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SentinelOne Study Asks: Does Legacy Antivirus Blunt Ransomware?

Raj Rajamani

Ransomware is pervasive and costly, new research from security provider SentinelOne uncovered, based on input from 500 mid-size organizations worldwide.

What’s to blame? Ineffective legacy antivirus software is one of the primary culprits for failing to prevent ransomware attacks, SentinelOne concluded from the data. It’s a costly price for businesses to pay: Ransomware attacks cost individual companies an average of nearly $900,000 a year, including the ransom, work time lost and time spent responding, the security specialist said.

The SentinelOne Global Ransomware Report 2018 produced a fair amount of evidence to point the finger at legacy antivirus, largely for not producing the antidote. The better road to follow is endpoint solutions, said the vendor, which itself develops such platforms. Apparently, a good number of the study’s respondents agree:

  • Roughly 70 percent of the survey’s participants that have swapped their legacy antivirus for endpoint solutions.
  • Employee carelessness, cited at 56 percent by respondents, is the primary cause of ransomware infection.
  • Ineffective legacy antivirus protection at 53 percent is seen as the next factor in opening doors for ransomware attacks, followed by tardy responses at 33 percent.
  • 96 percent of respondents’ organizations infected with ransomware are confident they can prevent future attacks.
  • Of those, 68 percent credit next generation endpoint protection for their conviction.

SentinelOne’s research also shed some light on whether organizations should give into cyber extortionists’ ransom demands, concluding payment should never be offered. What will follow, the study suggested, is more attacks along with an increasing inability to unlock encrypted files. In other words, if you pay up it will only get worse:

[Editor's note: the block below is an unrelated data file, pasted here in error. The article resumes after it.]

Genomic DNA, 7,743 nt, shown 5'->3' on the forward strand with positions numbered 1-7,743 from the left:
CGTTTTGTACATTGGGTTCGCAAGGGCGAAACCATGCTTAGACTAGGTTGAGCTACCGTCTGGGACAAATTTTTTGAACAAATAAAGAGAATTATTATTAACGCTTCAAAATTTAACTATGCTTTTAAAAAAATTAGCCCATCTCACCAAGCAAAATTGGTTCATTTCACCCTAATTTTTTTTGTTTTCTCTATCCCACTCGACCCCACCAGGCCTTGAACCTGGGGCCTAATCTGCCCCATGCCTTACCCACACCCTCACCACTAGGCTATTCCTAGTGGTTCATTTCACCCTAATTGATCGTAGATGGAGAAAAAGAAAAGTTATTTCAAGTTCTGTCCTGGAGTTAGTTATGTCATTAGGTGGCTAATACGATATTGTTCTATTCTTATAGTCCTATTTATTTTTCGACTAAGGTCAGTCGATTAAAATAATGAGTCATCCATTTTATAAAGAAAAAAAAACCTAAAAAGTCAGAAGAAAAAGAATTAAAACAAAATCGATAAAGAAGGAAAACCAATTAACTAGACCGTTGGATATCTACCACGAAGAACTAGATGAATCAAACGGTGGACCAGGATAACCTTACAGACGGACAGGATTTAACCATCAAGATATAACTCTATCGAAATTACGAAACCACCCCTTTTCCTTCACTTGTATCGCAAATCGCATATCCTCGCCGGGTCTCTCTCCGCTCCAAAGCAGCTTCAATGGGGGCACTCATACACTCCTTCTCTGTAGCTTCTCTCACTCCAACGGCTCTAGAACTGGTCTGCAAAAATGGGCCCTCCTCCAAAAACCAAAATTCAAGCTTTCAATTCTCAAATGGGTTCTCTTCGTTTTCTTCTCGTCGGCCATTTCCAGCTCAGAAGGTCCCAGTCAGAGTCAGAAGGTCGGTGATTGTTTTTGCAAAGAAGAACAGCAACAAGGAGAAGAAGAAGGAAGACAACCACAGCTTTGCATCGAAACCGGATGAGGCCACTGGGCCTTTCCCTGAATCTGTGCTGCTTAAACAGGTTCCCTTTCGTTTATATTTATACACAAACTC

• While 45 percent of U.S. companies hit with a ransomware attack last year paid at least one ransom, only 26 percent had their files unlocked in return.
  • U.S. organizations that paid the ransoms were targeted and attacked again with ransomware 73 percent of the time.
  • 44 percent of respondents claim that employees have paid a ransom without the involvement or sanction of IT/security teams.
  • The average value of ransoms paid by U.S. companies was $57,088, compared to the global average of $49,060.
  • On average, staff in U.S. businesses hit by ransomware spent 44 hours responding to the infection, compared to the average of 40 hours spent worldwide.

The report also found that negative fallout from a ransomware attack reverberates beyond the victimized organization and its workforce to third-party suppliers and partners:

  • 46 percent of respondents said third-party suppliers and partners experienced downtime.
  • 35 percent said third-party suppliers and partners lost productivity.
  • 20 percent said third-party suppliers and partners lost revenue.

“Attackers are continually refining ransomware attacks to bypass legacy AV and to trick unwitting employees into infecting their organization. Paying the ransom isn’t a solution either – attackers are treating paying companies like an ATM, repeating attacks once payment is made,” said Raj Rajamani, SentinelOne VP of products.

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